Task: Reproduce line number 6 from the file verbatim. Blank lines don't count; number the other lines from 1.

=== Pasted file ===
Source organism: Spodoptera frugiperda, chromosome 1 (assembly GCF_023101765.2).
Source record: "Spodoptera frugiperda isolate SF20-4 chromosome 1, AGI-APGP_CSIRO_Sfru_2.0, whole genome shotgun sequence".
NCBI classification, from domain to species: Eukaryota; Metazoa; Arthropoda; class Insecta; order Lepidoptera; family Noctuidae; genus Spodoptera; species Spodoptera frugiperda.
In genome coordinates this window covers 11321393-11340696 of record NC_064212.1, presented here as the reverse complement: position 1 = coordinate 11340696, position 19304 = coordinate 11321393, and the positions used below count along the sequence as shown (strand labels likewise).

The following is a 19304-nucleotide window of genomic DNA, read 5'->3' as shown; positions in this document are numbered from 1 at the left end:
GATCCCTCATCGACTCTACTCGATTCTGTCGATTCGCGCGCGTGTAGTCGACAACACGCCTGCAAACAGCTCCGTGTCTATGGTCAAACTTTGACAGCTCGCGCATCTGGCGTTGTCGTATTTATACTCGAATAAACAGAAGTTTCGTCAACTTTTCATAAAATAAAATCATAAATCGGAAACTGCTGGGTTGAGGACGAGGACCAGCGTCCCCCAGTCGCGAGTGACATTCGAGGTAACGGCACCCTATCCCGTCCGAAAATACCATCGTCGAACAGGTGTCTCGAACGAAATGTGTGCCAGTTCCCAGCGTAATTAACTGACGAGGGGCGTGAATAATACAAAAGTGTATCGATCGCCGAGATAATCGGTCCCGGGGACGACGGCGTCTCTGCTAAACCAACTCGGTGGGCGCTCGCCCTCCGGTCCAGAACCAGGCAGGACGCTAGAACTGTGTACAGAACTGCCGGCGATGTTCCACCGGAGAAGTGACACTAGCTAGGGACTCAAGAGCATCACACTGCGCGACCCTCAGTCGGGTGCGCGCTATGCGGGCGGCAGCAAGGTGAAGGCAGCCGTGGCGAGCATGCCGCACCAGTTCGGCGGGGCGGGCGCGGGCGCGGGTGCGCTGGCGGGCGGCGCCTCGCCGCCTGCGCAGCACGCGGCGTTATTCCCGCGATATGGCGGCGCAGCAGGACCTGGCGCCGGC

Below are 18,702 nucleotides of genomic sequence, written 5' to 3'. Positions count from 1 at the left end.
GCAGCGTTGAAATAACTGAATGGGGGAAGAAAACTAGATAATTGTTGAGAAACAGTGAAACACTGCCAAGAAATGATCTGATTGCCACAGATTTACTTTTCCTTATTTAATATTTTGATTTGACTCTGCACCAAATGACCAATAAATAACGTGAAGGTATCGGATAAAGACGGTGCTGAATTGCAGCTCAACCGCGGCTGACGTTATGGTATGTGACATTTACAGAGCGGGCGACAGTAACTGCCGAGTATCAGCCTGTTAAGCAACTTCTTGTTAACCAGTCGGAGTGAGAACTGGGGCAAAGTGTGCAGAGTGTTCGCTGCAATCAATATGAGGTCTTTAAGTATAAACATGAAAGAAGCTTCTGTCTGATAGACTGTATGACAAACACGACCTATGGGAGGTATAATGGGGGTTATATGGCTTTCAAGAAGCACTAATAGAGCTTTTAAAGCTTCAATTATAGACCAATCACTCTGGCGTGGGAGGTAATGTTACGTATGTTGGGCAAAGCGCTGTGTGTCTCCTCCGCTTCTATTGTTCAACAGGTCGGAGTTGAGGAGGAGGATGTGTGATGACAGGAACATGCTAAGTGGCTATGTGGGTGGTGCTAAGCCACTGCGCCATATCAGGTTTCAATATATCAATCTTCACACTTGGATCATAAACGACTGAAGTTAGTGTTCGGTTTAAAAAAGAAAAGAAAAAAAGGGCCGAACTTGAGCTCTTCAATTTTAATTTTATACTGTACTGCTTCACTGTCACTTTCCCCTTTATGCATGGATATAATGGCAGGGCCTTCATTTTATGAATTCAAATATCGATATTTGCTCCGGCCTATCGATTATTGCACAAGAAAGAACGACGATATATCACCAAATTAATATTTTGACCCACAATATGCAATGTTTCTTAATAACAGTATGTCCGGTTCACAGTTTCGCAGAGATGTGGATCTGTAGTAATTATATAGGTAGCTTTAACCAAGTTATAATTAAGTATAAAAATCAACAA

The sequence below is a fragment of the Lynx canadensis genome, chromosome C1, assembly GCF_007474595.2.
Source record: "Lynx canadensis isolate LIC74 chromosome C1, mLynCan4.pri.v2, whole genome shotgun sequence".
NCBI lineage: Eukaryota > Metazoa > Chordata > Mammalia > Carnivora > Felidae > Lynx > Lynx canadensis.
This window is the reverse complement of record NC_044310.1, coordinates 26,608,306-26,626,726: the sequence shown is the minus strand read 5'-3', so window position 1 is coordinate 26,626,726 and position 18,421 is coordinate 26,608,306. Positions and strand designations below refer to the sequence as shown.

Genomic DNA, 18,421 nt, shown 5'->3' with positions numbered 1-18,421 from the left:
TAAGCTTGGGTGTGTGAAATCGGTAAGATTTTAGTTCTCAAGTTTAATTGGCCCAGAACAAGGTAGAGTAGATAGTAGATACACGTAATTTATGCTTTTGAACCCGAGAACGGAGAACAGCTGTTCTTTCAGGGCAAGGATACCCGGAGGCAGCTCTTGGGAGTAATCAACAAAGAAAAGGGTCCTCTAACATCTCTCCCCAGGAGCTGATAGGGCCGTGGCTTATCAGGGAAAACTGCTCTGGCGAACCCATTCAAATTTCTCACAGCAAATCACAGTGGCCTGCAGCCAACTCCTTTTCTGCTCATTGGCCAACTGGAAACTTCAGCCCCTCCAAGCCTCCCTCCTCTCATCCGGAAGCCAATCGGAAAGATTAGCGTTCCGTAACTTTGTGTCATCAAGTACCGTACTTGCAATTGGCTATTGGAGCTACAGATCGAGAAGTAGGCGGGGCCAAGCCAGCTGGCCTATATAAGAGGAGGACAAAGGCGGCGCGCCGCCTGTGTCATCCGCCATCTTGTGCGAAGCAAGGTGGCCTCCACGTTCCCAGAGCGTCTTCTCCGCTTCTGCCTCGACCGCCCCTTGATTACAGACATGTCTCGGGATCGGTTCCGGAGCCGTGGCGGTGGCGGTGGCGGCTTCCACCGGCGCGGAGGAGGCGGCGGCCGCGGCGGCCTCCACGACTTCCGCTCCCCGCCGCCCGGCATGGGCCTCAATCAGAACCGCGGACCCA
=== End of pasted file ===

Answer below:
GATCCCTCATCGACTCTACTCGATTCTGTCGATTCGCGCGCGTGTAGTCGACAACACGCCTGCAAACAGCTCCGTGTCTATGGTCAAACTTTGACAGCTCGCGCATCTGGCGTTGTCGTATTTATACTCGAATAAACAGAAGTTTCGTCAACTTTTCATAAAATAAAATCATAAATCGGAAACTGCTGGGTTGAGGACGAGGACCAGCGTCCCCCAGTCGCGAGTGACATTCGAGGTAACGGCACCCTATCCCGTCCGAAAATACCATCGTCGAACAGGTGTCTCGAACGAAATGTGTGCCAGTTCCCAGCGTAATTAACTGACGAGGGGCGTGAATAATACAAAAGTGTATCGATCGCCGAGATAATCGGTCCCGGGGACGACGGCGTCTCTGCTAAACCAACTCGGTGGGCGCTCGCCCTCCGGTCCAGAACCAGGCAGGACGCTAGAACTGTGTACAGAACTGCCGGCGATGTTCCACCGGAGAAGTGACACTAGCTAGGGACTCAAGAGCATCACACTGCGCGACCCTCAGTCGGGTGCGCGCTATGCGGGCGGCAGCAAGGTGAAGGCAGCCGTGGCGAGCATGCCGCACCAGTTCGGCGGGGCGGGCGCGGGCGCGGGTGCGCTGGCGGGCGGCGCCTCGCCGCCTGCGCAGCACGCGGCGTTATTCCCGCGATATGGCGGCGCAGCAGGACCTGGCGCCGGC